Sometimes it’s all bittersweet because I’m not sure living in a rural area would’ve ever been a possibility for him, his job so connected to New York City. He never wanted to leave Brooklyn because he didn’t want to be tied to a train schedule, and miss out on time with his family due to the long commute. In a way, this life is only possible because a simple, painful twist of fate put us all on a different path.

I’ll be cooking this stuffing along with mashed potatoes and gravy to deliver to the community center in Woodstock next week before the girls and I settle in for a cozy Thanksgiving dinner at home, knowing that even though it’s been seven years since we celebrated together, a little part of him, and the love we shared is nourishing those who need it most.

Mikey's Thanksgiving Stuffing | In Jennie's Kitchen

Disclosure: Compensation for this post was provided for by Moink. All opinions expressed are my own. Thanks for supporting brands that value and support the work I do here at In Jennie’s Kitchen.

Mikey's Thanksgiving Stuffing | In Jennie's Kitchen

Mikey's Thanksgiving Stuffing

NOTE: If storing in the fridge overnight, you can put the cold pan directly into the oven, but be sure to use a metal pan NOT a glass casserole, or it’ll break due to the sudden temperature change in the oven.
Prep Time 15 mins
Cook Time 1 hr
Total Time 1 hr 15 mins
Servings 10 to 12


  • Olive oil
  • 1 pound .5 kilo ground pork breakfast sausage
  • 1 medium onion chopped fine
  • 2 celery ribs chopped fine
  • 2 carrots chopped fine
  • Sea salt & freshly ground black pepper
  • ¼ cup 60 ml white wine
  • 1 granny smith apple cored & diced
  • 1 cup roasted chestnuts chopped
  • 2 eggs
  • 1 ¾ cups 420 ml chicken stock
  • Few sprigs of fresh lemon thyme leaves only (discard stems)
  • ¼ teaspoon dried fennel seeds crushed
  • 5 cups 240 grams cubed bread (from one loaf of challah)


  • Preheat the oven to 350ºF (180ºC).
  • Add a swirl of olive oil to a deep skillet. Heat over medium-high flame until shimmering. Add the ground sausage, and cook, stirring occasionally to break up any large pieces of meat, until browned all over. Spoon the sausage into a bowl, and set aside.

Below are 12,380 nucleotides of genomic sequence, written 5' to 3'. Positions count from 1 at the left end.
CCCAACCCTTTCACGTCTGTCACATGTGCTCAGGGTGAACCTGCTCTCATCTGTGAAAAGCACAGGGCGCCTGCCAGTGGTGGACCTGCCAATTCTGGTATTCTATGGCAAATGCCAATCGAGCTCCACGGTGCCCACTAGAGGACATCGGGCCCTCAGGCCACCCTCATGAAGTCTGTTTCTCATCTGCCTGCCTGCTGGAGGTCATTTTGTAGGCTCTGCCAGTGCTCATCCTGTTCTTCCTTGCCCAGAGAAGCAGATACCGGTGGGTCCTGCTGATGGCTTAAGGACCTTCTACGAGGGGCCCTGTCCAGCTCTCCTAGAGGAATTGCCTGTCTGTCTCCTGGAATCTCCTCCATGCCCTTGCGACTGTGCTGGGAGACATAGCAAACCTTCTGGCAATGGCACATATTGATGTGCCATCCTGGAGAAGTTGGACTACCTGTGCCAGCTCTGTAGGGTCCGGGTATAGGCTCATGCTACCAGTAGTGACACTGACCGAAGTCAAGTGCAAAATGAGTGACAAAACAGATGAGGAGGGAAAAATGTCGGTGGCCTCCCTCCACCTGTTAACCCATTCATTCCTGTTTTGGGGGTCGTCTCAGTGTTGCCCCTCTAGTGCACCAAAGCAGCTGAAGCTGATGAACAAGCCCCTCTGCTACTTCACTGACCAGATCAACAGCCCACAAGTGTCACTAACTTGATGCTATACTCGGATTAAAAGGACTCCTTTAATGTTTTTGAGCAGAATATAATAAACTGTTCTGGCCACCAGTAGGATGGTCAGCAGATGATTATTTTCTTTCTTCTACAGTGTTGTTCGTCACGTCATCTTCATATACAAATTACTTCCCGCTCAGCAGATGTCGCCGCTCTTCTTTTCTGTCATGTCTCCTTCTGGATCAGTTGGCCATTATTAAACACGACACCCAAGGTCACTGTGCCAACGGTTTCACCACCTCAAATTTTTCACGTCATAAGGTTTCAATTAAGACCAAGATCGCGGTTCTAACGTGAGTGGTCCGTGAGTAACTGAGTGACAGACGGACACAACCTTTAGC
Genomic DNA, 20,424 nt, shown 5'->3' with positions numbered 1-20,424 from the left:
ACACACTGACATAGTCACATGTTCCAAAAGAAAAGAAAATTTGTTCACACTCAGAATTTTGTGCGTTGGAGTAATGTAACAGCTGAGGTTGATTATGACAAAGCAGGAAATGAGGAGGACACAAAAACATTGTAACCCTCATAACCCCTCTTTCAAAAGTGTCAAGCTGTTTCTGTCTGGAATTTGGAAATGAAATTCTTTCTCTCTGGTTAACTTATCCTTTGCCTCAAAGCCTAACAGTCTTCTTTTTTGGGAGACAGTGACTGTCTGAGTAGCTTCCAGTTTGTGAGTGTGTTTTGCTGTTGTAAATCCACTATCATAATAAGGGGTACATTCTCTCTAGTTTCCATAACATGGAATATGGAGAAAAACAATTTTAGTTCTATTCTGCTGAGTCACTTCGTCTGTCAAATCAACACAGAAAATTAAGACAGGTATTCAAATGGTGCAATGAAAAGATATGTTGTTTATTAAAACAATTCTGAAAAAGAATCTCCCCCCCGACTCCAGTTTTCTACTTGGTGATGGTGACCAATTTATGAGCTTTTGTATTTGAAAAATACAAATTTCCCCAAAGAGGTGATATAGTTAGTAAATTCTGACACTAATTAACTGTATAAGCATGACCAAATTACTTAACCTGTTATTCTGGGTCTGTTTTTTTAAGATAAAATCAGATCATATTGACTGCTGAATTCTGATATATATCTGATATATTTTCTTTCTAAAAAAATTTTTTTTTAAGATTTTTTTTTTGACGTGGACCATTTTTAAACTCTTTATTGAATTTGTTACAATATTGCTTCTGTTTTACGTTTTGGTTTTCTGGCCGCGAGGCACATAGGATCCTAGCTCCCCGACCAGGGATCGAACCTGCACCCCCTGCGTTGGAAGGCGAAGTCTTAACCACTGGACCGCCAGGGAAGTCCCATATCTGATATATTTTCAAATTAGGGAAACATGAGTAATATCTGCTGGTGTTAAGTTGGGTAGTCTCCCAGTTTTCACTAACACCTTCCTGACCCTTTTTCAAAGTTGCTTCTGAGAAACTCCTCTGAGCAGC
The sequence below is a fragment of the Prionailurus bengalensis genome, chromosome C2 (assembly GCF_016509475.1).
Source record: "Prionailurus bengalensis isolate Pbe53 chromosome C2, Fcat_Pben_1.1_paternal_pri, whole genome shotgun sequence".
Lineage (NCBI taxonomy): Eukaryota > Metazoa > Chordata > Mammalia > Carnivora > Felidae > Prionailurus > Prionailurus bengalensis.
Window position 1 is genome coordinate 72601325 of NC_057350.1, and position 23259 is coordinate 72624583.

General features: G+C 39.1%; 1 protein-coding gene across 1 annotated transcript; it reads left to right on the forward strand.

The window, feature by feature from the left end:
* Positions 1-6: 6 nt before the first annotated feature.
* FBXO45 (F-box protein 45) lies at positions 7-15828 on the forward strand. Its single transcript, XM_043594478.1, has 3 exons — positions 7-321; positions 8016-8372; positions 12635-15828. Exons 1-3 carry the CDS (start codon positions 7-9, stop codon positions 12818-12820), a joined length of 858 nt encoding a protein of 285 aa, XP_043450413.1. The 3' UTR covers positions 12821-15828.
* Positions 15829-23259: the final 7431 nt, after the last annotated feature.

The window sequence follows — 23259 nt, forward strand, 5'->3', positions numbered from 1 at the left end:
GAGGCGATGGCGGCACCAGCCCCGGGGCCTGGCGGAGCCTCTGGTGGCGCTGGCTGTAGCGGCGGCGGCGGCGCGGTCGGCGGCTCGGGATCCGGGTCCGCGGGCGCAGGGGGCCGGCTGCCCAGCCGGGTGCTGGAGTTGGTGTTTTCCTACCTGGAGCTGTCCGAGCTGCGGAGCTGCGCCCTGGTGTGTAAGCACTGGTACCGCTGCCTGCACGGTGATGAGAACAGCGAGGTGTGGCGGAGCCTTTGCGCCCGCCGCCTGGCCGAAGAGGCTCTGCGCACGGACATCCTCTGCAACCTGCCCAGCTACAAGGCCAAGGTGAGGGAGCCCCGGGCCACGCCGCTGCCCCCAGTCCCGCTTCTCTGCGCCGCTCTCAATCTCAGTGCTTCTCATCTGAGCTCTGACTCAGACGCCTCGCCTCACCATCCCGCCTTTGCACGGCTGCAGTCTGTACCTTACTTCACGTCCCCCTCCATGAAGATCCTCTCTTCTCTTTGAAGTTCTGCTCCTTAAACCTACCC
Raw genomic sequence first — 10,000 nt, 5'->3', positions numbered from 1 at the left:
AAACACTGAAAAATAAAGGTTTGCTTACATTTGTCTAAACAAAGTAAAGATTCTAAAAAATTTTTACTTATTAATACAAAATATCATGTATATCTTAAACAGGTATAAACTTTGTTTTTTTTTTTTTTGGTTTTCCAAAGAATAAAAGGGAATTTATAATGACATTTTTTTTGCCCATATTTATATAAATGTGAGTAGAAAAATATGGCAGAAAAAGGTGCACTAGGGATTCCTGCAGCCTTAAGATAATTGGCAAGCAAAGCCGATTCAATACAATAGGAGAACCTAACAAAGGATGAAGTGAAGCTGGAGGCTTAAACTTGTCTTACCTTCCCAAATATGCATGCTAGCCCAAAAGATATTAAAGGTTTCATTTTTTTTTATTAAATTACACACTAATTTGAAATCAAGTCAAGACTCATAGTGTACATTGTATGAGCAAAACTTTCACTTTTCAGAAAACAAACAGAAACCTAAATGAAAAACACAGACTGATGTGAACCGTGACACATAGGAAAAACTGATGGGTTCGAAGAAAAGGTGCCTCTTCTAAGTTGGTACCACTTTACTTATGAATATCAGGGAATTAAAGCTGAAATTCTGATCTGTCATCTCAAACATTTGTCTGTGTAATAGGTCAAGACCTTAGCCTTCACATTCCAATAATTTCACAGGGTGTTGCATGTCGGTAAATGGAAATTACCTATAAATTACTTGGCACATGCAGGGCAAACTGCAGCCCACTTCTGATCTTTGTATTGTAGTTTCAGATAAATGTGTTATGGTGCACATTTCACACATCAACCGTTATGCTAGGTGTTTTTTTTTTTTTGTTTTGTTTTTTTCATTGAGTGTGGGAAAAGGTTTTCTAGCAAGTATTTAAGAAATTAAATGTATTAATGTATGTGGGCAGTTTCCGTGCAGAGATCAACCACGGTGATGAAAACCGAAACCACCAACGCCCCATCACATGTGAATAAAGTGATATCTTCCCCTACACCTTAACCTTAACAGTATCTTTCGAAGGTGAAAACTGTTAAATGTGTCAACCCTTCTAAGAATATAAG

• Reduce the flame to medium. Add another swirl of oil to the pan if it seems dry. Add the onions, celery, and carrots to the pan. Season with salt and pepper. Sauté until slightly softened, and onions are golden, 3 to 4 minutes.
  • Pour in the wine, using a spoon to scrape up any browned bits in the pan. Cook for 1 minute.
  • Add the apple and chestnuts. Stir in the lemon thyme and fennel. Cook for 1 to 2 minutes, until apple is slightly softened & fragrant. Remove from burner, and set aside while you pull the rest of the stuffing together.
  • Add the eggs and broth to a deep bowl. Beat lightly to mix.
  • Add the bread cubes, and the sausage, onions, celery, carrots, apples & chestnut mixture.
  • Stir until bread is fully coated, and liquid has been mostly absorbed.
  • Grease the bottom and sides of a 9-inch by 13-inch (22-cm by 33-cm) deep roasting pan. Spoon the stuffing into the pan, patting it down into place. Cover tightly with foil. At this point you can set in the fridge overnight before baking. It’ll give the bread time to absorb the flavors, but if pressed for time, you can go straight to the next step (see Note).
  • Bake 30 minutes. Remove the foil, and bake for 30 to 40 minutes more, until the stuffing is deeply golden. Serve hot.






  • Bethh

    That looks like a really good stuffing!!! I’m a little bit of a purist and don’t go for things like cornbread or oysters in mine.

    You might consider adding a note about chestnuts: one kind isn’t edible so readers with chestnut trees should make sure they have the right kind!

  • Paula Sorge Moynihan

    You and Mikey just solved my Thanksgiving stuffing problem. Thank you both and sending love to you and your family. x

  • Steph

    Moink sounds amazing. I’m going to check it out! And I am sort of ashamed to say that I prefer Stovetop to any of the homemade stuffings I’ve been exposed to in my lifetime (which is not saying much since I am not a stuffing fan in general).
    I grew up with my Italian grandma’s stuffing which was super cloying and heavy on the sausage. It was almost pasty. Never was a fan.
    My mother-in-law makes a similar stuffing these days with the sausage in a tube. Again, my husband loves it but I usually don’t even have a bite.
    My long gone mom used to make Stovetop, so maybe there’s a nostalgia factor there. I never buy it and never make it. But I’ll never forget it either!
    Happy Thanksgiving to you and your beautiful girls!